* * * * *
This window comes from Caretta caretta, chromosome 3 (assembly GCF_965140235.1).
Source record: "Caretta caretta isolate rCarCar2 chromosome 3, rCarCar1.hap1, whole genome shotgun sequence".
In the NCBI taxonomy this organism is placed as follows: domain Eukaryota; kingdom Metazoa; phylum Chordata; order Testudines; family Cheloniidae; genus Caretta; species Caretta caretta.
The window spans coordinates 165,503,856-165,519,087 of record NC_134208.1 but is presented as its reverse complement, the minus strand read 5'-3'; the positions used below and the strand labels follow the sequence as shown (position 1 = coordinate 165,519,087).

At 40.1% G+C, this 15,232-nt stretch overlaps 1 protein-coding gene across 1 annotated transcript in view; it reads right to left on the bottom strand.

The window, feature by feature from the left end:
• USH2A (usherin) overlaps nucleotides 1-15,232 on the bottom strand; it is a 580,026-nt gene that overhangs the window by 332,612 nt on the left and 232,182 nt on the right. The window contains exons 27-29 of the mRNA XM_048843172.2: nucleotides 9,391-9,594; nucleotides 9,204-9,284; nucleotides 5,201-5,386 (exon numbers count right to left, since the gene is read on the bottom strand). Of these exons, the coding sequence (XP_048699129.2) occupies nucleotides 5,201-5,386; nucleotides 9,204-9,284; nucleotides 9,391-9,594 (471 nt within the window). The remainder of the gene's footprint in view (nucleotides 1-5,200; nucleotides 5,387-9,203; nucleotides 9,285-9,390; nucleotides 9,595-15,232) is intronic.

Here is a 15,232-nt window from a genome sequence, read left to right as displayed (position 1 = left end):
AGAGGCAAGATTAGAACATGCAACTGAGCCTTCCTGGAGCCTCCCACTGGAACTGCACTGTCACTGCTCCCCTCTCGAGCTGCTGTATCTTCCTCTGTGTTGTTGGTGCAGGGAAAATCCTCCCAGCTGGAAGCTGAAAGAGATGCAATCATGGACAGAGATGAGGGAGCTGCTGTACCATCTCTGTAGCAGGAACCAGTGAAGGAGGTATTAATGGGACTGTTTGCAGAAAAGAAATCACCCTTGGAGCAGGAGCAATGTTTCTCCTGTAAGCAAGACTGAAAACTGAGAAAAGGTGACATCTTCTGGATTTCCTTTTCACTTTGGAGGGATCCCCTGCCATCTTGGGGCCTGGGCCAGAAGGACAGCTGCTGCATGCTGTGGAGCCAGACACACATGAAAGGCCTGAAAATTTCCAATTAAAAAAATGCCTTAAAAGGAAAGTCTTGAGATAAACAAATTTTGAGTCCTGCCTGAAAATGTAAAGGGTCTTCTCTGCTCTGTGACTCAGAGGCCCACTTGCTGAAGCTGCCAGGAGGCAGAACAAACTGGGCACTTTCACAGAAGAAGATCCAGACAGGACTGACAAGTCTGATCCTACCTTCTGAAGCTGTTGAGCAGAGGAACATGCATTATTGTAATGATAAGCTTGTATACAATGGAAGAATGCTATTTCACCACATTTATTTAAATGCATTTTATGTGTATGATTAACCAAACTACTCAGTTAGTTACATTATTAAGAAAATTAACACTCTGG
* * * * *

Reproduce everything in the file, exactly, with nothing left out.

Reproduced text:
This window comes from Caretta caretta, chromosome 3 (assembly GCF_965140235.1).
Source record: "Caretta caretta isolate rCarCar2 chromosome 3, rCarCar1.hap1, whole genome shotgun sequence".
In the NCBI taxonomy this organism is placed as follows: domain Eukaryota; kingdom Metazoa; phylum Chordata; order Testudines; family Cheloniidae; genus Caretta; species Caretta caretta.
The window spans coordinates 165,503,856-165,519,087 of record NC_134208.1 but is presented as its reverse complement, the minus strand read 5'-3'; the positions used below and the strand labels follow the sequence as shown (position 1 = coordinate 165,519,087).

At 40.1% G+C, this 15,232-nt stretch overlaps 1 protein-coding gene across 1 annotated transcript in view; it reads right to left on the bottom strand.

The window, feature by feature from the left end:
• USH2A (usherin) overlaps nucleotides 1-15,232 on the bottom strand; it is a 580,026-nt gene that overhangs the window by 332,612 nt on the left and 232,182 nt on the right. The window contains exons 27-29 of the mRNA XM_048843172.2: nucleotides 9,391-9,594; nucleotides 9,204-9,284; nucleotides 5,201-5,386 (exon numbers count right to left, since the gene is read on the bottom strand). Of these exons, the coding sequence (XP_048699129.2) occupies nucleotides 5,201-5,386; nucleotides 9,204-9,284; nucleotides 9,391-9,594 (471 nt within the window). The remainder of the gene's footprint in view (nucleotides 1-5,200; nucleotides 5,387-9,203; nucleotides 9,285-9,390; nucleotides 9,595-15,232) is intronic.

Here is a 15,232-nt window from a genome sequence, read left to right as displayed (position 1 = left end):
AGAGGCAAGATTAGAACATGCAACTGAGCCTTCCTGGAGCCTCCCACTGGAACTGCACTGTCACTGCTCCCCTCTCGAGCTGCTGTATCTTCCTCTGTGTTGTTGGTGCAGGGAAAATCCTCCCAGCTGGAAGCTGAAAGAGATGCAATCATGGACAGAGATGAGGGAGCTGCTGTACCATCTCTGTAGCAGGAACCAGTGAAGGAGGTATTAATGGGACTGTTTGCAGAAAAGAAATCACCCTTGGAGCAGGAGCAATGTTTCTCCTGTAAGCAAGACTGAAAACTGAGAAAAGGTGACATCTTCTGGATTTCCTTTTCACTTTGGAGGGATCCCCTGCCATCTTGGGGCCTGGGCCAGAAGGACAGCTGCTGCATGCTGTGGAGCCAGACACACATGAAAGGCCTGAAAATTTCCAATTAAAAAAATGCCTTAAAAGGAAAGTCTTGAGATAAACAAATTTTGAGTCCTGCCTGAAAATGTAAAGGGTCTTCTCTGCTCTGTGACTCAGAGGCCCACTTGCTGAAGCTGCCAGGAGGCAGAACAAACTGGGCACTTTCACAGAAGAAGATCCAGACAGGACTGACAAGTCTGATCCTACCTTCTGAAGCTGTTGAGCAGAGGAACATGCATTATTGTAATGATAAGCTTGTATACAATGGAAGAATGCTATTTCACCACATTTATTTAAATGCATTTTATGTGTATGATTAACCAAACTACTCAGTTAGTTACATTATTAAGAAAATTAACACTCTGG